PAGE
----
Tuesday, December 27, 2005

[politics] No, not 'Jacobean'...

Okay, so there are a number of bloggers commenting on James Wolcott's piece about the bloodlust/warporn impulses expressed in so many of the writings of the right-wing blogosphere. (I think it was tbogg who I first read this morning, but I've seen a couple of others...) Here're my two cents... Maybe this comes of being not just secular but atheist; maybe this comes of being queer; maybe this comes of being married to a Jew - but the rhetoric that comes from so much of the right doesn't strike me so much as being Jacobean:
Sometimes the punishment they seek is more Jacobean, as when Michael Fumento greeted Cindy Sheehan's threat to tie herself to the fence in Crawford, Texas to protest the 2000th military death in Iraq with the sentiment, Good, let her lash herself to the fence: "Leave her there and maybe the crows will do the world a favor and eat her tongue out."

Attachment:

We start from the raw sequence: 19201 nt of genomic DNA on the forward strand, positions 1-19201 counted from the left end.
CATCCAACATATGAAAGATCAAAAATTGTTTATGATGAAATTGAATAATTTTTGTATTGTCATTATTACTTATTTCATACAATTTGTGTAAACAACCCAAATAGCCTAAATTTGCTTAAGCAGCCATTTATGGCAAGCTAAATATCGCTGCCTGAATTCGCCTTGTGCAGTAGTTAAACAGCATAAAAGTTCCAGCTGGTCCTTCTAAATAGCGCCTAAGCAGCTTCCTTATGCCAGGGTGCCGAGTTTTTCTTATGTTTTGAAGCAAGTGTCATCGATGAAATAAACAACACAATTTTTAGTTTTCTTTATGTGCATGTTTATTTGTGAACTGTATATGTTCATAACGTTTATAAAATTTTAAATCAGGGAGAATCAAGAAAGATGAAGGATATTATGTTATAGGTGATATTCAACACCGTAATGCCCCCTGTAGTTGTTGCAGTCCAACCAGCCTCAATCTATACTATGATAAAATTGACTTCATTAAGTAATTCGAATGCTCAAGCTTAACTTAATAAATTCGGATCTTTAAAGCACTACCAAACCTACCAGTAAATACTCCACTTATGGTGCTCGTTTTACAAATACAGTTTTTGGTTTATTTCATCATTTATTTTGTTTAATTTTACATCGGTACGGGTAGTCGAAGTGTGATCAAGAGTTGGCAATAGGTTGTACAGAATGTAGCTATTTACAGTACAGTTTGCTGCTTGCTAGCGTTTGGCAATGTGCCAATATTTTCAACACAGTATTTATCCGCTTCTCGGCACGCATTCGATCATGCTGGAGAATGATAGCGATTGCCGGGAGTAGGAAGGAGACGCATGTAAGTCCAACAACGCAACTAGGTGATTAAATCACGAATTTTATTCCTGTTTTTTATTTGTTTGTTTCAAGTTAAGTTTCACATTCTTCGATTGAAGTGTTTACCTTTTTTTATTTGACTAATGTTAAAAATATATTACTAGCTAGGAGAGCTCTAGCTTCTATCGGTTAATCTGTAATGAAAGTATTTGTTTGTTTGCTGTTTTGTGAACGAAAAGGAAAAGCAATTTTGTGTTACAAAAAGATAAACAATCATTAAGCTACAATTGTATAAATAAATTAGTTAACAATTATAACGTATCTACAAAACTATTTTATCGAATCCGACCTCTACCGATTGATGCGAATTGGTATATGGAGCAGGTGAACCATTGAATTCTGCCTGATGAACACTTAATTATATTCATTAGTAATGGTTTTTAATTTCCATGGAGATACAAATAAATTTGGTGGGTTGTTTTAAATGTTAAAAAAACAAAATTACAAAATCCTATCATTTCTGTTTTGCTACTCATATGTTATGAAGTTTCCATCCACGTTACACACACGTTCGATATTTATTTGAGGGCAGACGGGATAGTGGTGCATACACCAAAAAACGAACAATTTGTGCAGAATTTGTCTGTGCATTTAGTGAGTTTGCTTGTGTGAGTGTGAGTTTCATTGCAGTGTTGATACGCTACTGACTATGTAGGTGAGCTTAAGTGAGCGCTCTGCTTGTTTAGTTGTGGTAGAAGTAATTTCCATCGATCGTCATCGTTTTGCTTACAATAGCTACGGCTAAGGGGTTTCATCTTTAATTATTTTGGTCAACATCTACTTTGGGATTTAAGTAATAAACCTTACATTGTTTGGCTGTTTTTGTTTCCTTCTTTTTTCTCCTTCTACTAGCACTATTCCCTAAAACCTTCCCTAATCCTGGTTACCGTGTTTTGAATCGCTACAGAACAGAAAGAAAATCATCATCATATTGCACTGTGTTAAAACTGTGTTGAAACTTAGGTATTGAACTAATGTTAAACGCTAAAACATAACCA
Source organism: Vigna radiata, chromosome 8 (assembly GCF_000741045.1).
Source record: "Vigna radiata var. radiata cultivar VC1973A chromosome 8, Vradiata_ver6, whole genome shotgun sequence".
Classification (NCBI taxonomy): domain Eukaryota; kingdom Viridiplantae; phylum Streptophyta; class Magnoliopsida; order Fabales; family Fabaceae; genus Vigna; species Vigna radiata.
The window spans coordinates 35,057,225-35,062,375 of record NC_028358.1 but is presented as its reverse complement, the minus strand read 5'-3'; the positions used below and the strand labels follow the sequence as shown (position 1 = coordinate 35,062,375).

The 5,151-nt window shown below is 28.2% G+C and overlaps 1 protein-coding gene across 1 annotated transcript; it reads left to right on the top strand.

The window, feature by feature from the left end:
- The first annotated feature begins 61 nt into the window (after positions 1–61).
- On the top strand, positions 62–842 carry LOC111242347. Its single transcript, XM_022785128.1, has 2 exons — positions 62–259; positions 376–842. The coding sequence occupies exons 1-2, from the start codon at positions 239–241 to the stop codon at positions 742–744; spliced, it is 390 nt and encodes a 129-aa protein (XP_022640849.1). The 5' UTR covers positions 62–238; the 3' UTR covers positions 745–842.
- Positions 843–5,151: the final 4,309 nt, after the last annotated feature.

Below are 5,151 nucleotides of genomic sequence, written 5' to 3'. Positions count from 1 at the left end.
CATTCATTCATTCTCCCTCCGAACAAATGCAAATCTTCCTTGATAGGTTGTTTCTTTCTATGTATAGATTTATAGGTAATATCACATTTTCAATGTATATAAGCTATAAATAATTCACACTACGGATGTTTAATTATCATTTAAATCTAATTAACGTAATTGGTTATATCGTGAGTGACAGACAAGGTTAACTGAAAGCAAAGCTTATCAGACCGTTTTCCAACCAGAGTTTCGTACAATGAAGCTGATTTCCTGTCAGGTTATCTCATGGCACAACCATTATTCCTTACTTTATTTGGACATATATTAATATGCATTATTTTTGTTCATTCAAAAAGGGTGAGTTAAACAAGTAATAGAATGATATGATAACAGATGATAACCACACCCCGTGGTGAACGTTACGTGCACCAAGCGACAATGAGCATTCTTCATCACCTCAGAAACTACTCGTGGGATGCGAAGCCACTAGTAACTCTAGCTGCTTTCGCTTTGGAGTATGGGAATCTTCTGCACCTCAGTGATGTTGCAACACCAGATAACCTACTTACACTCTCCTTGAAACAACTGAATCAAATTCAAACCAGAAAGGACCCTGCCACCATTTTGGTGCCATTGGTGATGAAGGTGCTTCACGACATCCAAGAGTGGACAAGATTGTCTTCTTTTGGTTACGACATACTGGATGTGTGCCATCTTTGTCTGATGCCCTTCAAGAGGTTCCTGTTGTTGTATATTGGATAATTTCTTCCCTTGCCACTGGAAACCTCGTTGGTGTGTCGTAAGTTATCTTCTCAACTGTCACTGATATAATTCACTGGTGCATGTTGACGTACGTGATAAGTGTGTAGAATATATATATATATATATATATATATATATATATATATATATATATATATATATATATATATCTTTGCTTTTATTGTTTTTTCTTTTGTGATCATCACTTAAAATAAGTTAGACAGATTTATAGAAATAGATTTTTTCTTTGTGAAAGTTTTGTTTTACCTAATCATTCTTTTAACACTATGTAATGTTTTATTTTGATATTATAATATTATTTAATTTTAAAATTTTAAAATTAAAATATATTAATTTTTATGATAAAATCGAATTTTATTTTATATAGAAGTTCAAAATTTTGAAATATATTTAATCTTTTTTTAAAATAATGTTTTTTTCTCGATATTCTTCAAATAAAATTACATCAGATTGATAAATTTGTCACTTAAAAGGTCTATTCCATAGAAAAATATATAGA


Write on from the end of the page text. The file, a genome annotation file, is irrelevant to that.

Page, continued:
True, the turn of phrase 'Jacobean' does convey a sense of an era far less concerned with human rights than our own (and isn't that a phrase to give you goosebumps), but it fails to capture an essential element of much of this bile: the eliminationist element. Not merely violence, not merely bloodlust, not merely demands for punishment, but demands for elimination of all enemies, military and ideological, foreign and domestic. The latest expressions of this can be seen, for instance, in Ann Coulter's recent appearance on the Today show: not content to let Michelle Malkin grab all the concentration camp glory, Coulter praises illegal internment in the context of defending President Bush's policies. Unfortunately, I am unable to find a turn of phrase that fits quite as neatly as Wolcott's - I have, however, found a not-quite-contemporaneous era that seems much more fitting... We aren't looking at a crowd that envisions the excesses of the court of James I; rather, we're looking at a crowd that is looking for Huguenots. When is St. Bartholomew's Day again?


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